Meanwhile, the bank’s wholesale division — which comprises activities like capital markets and investment banking — was a drag on profit as net income from that unit slid 14 per cent to $420 million. TD said its trading revenue in the quarter fell to $510 million from $761 million a year earlier. 

“We  ended the  year  in  a  position  of  strength,  with a  growing  base of  customers  across  highly  competitive  and  diversified  businesses  and  a  robust capital  position, enabling  us  to increase  our  dividend  and providing us  with a strong  foundation  upon which to  continue  building  our  business  in  2022,” said TD President and Chief Executive Bharat Masrani in a release.

Editor’s note: The original version of this story incorrectly presented the dividend increase as being 11 per cent. We regret the error.

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Tentative deal between union workers and beef producer Cargill struck | CTV News – CTV News Calgary

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With less than a week to go before workers were set to go on strike at Cargill’s High River, Alta. beef processing plant, the company says a tentative deal has been reached.

The company announced the development on Wednesday and says it is “encouraged by the outcome” of recent talks.

“After a long day of collaborative discussion, we reached an agreement on an offer that the bargaining committee will recommend to its members. The offer is comprehensive and fair and includes retroactive pay, signing bonuses, a 21 per cent wage increase over the life of the contract and improved health benefits,” Cargill wrote in a statement to CTV News via email.

The company adds it also “remains optimistic” a deal can be finalized before the strike deadline.

“(We) encourage employees to vote on this offer which recognizes the important role they play in Cargill’s work to nourish the world in a safe, responsible and sustainable way. While we navigate this negotiation, we continue to focus on fulfilling food manufacturer, retail and food service customer orders while keeping markets moving for farmers and ranchers,” it wrote.

The United Food and Commercial Workers’ Union (UFCW) Local 401 was expected to go on strike on Dec. 6.

It rejected the most recent attempt at a deal on Nov. 25 by a 98 per cent margin.

‘FAIR OFFER’

According to a statement from UFCW Local 401, the negotiating team engaged in “a marathon day” of talks with the company on Tuesday.

“Late in the evening, our bargaining committee concluded that they were in receipt of a fair offer and that they were prepared to present that offer to their coworkers with a recommendation of acceptance,” it wrote in a statement.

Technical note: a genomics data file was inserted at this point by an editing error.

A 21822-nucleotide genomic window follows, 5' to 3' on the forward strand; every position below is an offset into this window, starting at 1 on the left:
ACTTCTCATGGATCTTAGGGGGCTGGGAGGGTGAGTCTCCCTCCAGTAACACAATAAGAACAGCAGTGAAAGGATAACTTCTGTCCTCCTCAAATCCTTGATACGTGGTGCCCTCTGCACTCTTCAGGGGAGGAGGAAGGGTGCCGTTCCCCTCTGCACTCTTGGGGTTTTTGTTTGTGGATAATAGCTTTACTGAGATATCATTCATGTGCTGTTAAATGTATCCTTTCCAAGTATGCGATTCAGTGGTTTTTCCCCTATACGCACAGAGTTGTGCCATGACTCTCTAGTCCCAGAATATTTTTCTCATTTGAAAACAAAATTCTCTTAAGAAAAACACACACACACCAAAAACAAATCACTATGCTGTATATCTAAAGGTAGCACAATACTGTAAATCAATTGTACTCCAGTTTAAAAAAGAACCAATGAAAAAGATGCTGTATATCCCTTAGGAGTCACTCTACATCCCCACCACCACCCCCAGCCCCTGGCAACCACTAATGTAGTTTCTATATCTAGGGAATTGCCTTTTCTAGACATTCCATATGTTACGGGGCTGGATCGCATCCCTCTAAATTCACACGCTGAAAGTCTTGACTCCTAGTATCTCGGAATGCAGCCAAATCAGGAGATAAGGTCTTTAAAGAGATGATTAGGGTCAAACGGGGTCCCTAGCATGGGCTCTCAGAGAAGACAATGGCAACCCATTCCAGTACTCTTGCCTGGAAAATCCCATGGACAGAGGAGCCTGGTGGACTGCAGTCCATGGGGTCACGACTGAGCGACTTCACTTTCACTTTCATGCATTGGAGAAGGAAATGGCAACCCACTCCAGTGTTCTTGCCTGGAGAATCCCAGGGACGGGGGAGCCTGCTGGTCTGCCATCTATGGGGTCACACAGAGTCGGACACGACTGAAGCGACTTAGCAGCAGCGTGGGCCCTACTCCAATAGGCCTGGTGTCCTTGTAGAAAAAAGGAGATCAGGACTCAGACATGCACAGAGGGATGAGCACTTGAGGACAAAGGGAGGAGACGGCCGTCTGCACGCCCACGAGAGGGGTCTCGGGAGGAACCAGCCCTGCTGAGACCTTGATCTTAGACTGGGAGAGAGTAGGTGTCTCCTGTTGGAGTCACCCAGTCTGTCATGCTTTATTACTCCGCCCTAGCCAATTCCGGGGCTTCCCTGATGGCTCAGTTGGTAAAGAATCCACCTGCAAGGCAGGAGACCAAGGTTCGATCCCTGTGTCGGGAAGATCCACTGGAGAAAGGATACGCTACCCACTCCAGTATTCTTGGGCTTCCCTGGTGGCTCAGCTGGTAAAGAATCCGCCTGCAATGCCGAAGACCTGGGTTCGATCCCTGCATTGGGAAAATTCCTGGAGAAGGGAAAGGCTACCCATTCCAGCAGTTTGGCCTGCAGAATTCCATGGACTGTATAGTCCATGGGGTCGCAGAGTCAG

The union says the tentative deal will “significantly improve” the lives of Cargill workers and will be the ‘best food processing contract in Canada.”

Highlights from the deal include:

  • $4,200 in retroactive pay for many employees;
  • $1,000 signing bonus;
  • $1,000 COVID-19 bonus;
  • More than $6,000 total bonuses for workers three weeks before Christmas;
  • $5 wage increase for many employees;
  • Improved health benefits; and
  • Provisions to facilitate a new culture of health, safety, dignity and respect in the workplace

While UFCW Local 401 president Thomas Hesse calls the deal “fair,” he will support workers on the picket line if they decide to reject the proposal.

“If they do accept it, I’ll work with them every day to make Cargill a better workplace,” Hesse said in a statement. “I will do as our members ask me to do.

“I respect all of the emotions that they feel and the suffering that they have experienced.”

Employees are expected the vote on the new deal between Dec. 2 and 4.

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Afterpay delays vote on $29 billion buyout as Square awaits Spain’s nod

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Afterpay Ltd will delay a shareholder meet to approve Square Inc’s $29-billion buyout of the Australian buy now, pay later leader, as the Jack Dorsey-led payment company awaits regulatory nod in Spain.

The investor meet was set for Dec. 6, but Afterpay said it would likely take place next year as Square, which has rebranded itself to Block Inc, is likely to get an approval from the Bank of Spain only in mid-January.

The delay is unlikely to impact the completion of Australia‘s biggest deal, which is set for the first quarter of 2022, Afterpay said.

“We continue to believe the risks of the transaction closing are minimal,” RBC Capital Markets analyst Chami Ratnapala said in a brief client note.

Meanwhile, Twitter Inc co-founder Dorsey is expected to focus on Square after stepping down as chief executive of the social media platform as it looks to expand beyond its payment business and into new technologies like blockchain.

Afterpay shares fell more than 6%, far underperforming the broader Australian market, tracking Square’s 6.6% drop overnight in U.S. market on worries over the Omicron variant.

 

(Reporting by Nikhil Kurian, Sameer Manekar and Indranil Sarkar in Bengaluru; Editing by Anil D’Silva, Rashmi Aich and Arun Koyyur)